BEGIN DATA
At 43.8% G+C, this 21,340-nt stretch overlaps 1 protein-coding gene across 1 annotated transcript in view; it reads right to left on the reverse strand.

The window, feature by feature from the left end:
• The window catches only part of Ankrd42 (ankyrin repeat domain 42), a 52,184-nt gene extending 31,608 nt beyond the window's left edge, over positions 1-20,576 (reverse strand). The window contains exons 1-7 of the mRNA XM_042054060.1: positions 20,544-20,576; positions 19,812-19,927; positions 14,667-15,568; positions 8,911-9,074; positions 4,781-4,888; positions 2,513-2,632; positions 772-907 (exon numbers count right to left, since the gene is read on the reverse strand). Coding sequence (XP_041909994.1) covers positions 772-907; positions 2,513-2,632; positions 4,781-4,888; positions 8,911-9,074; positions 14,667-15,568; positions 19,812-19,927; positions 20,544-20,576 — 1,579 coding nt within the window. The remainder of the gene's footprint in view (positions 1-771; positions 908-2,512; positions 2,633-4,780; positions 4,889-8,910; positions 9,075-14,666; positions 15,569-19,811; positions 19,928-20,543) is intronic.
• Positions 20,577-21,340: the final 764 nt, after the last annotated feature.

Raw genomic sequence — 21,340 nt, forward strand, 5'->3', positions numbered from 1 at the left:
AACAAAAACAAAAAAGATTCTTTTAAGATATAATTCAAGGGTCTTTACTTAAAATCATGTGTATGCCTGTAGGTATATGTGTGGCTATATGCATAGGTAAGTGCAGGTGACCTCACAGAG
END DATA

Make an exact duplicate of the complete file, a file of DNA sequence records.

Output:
At 43.8% G+C, this 21,340-nt stretch overlaps 1 protein-coding gene across 1 annotated transcript in view; it reads right to left on the reverse strand.

The window, feature by feature from the left end:
• The window catches only part of Ankrd42 (ankyrin repeat domain 42), a 52,184-nt gene extending 31,608 nt beyond the window's left edge, over positions 1-20,576 (reverse strand). The window contains exons 1-7 of the mRNA XM_042054060.1: positions 20,544-20,576; positions 19,812-19,927; positions 14,667-15,568; positions 8,911-9,074; positions 4,781-4,888; positions 2,513-2,632; positions 772-907 (exon numbers count right to left, since the gene is read on the reverse strand). Coding sequence (XP_041909994.1) covers positions 772-907; positions 2,513-2,632; positions 4,781-4,888; positions 8,911-9,074; positions 14,667-15,568; positions 19,812-19,927; positions 20,544-20,576 — 1,579 coding nt within the window. The remainder of the gene's footprint in view (positions 1-771; positions 908-2,512; positions 2,633-4,780; positions 4,889-8,910; positions 9,075-14,666; positions 15,569-19,811; positions 19,928-20,543) is intronic.
• Positions 20,577-21,340: the final 764 nt, after the last annotated feature.

Raw genomic sequence — 21,340 nt, forward strand, 5'->3', positions numbered from 1 at the left:
AACAAAAACAAAAAAGATTCTTTTAAGATATAATTCAAGGGTCTTTACTTAAAATCATGTGTATGCCTGTAGGTATATGTGTGGCTATATGCATAGGTAAGTGCAGGTGACCTCACAGAG